Tom Bruno

White Boy Blues

Eremite Records MTE-22 CD


Bruno drums, piano, voice, dance

Track Listing:
  1. White Boy Blues
  2. Ellen, Portait of an Artist
  3. The Sound Comes From Within
  4. Get My Hat, It's a Rat
  5. Brushmush

13 October 1981, Roulette, NYC
Producers: Michael Ehlers & the New York City Artists' Collective
engineer: Jim Staley
photography: Shep Hunter
painting: Neil Anderson
liner notes: Russell Gold

Tom Bruno: White Boy Blues

maybe he took the phrase underground musician too seriously.  maybe everyone else didn't take it seriously enough.

Even though it was recorded in 1981, this is underground (or at least then he was) NYC crazy man Tom Bruno's 11th album. Accompanying himself on drums, drums, and more drums, as well as piano, voice, and dance (which listeners unfortunately can't hear), this is a free music record that is so free it's almost omnipresent and invisible after a while -- yes, yes, that's a compliment.  Bruno is the guy you always heard in the subways in New York around Sixth and Astor Place. Literally hundreds of thousands of people have heard him since he began his underground gigging in 1975. But he's no "art brut" wunderkind; Bruno has been a member of the New York City Artist's Collective since the '70s, and has played clubs wherever they would have him. Given that he is a solo drummer, his music is not one for the masses to be able to accept, let alone enjoy -- as the pieces on this record attest. But make no mistake, in the same way that Charles Gayle is a bona fide saxophone player, Bruno is the real thing as a drummer. In fact, like Rashied Ali before him, he is a master of the solo drum space. In fact, he is a monster of a drummer. He can play like Max Roach or Denis Charles. his percussionist abilities are derived from numerous African and African-American influences just as they are from the sound of the trains he was competing with in the subways of New York. These five selections attest that even as far back as 1981, Bruno was in full command of a musical and spatial language that allowed him to perform without a band for club audiences and commuters alike, and engage more of them than not. His music may not be for everyone, but no matter, it is full of passion and technical verve and, most of all, in an era of players who are content to read from texts secondhand, it is original.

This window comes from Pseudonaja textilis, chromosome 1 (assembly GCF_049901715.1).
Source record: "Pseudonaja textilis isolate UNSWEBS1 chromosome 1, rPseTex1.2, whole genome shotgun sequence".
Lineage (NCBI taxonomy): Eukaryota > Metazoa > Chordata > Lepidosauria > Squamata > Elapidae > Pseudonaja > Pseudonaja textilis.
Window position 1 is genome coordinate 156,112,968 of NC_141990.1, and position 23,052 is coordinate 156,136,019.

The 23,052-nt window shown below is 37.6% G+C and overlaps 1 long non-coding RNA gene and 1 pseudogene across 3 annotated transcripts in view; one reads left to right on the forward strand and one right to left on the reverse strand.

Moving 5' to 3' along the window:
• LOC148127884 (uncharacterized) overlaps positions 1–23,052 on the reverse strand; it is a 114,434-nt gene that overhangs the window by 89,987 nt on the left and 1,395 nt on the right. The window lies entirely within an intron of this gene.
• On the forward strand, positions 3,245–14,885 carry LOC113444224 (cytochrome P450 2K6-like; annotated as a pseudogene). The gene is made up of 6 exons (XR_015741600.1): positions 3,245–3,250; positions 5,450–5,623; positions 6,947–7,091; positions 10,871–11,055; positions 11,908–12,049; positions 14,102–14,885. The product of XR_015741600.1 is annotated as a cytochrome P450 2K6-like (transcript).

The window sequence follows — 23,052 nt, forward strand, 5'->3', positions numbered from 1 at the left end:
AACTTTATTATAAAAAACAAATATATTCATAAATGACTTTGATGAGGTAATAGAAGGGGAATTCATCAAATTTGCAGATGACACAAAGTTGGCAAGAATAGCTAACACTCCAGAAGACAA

-- Thom Jurek,

Best known, if at all, as the thundering percussive backbone of NYC subway quartet TEST, Bruno has actually had a long career underneath the city of New York jamming through the commuter frenzy at Grand Central Terminal or under Times Square since the early '80s. This isn't a field recording, however --if that's what you're after, check out his duo with saxophonist Sabir Mateen, called Getting Away with Murder, also on Eremite, which includes clanking trains & loudspeaker announcements. White Boy Blues documents a 1981 solo performance at the Roulette artist's space in Tribeca. However, it is much more than just a solo drum set: while it's not short on alone-in-space tonal impact, some of the most rewarding sections feature Bruno's surprisingly nimble fingered & dramatically melodic piano ringing.

-- David Keenan, The Wire